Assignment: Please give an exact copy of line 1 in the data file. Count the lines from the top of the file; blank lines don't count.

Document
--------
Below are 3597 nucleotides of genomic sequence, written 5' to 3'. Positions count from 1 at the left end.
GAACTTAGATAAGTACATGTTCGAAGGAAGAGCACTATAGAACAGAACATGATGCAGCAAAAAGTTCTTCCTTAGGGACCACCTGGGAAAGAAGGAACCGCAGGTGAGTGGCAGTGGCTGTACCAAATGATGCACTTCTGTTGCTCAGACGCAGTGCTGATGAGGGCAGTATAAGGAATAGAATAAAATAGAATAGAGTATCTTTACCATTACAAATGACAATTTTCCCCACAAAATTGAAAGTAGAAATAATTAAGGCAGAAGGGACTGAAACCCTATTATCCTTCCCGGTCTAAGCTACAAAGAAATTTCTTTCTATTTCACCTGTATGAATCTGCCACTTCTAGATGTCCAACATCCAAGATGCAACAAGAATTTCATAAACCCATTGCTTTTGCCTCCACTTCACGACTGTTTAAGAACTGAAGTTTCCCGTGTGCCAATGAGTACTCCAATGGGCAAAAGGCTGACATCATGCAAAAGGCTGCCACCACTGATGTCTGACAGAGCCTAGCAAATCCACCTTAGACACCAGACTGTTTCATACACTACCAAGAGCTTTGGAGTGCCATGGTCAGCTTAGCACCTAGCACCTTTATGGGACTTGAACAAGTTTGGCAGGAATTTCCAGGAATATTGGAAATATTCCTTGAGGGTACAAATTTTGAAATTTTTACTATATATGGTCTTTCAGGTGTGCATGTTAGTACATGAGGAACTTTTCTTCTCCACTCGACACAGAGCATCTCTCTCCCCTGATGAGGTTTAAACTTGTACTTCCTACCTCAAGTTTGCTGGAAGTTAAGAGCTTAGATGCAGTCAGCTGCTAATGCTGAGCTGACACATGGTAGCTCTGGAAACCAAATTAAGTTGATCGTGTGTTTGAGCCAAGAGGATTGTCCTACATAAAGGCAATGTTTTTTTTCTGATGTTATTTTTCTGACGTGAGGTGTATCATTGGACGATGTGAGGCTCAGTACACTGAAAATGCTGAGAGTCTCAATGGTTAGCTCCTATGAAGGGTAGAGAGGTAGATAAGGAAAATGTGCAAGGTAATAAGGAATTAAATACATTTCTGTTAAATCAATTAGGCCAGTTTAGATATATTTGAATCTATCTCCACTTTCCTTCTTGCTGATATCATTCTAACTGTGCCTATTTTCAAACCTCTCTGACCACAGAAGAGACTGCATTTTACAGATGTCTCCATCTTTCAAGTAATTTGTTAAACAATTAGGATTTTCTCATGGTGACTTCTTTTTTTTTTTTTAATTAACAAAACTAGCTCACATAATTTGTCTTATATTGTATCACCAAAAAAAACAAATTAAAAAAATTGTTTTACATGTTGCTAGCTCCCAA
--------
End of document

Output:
Below are 3597 nucleotides of genomic sequence, written 5' to 3'. Positions count from 1 at the left end.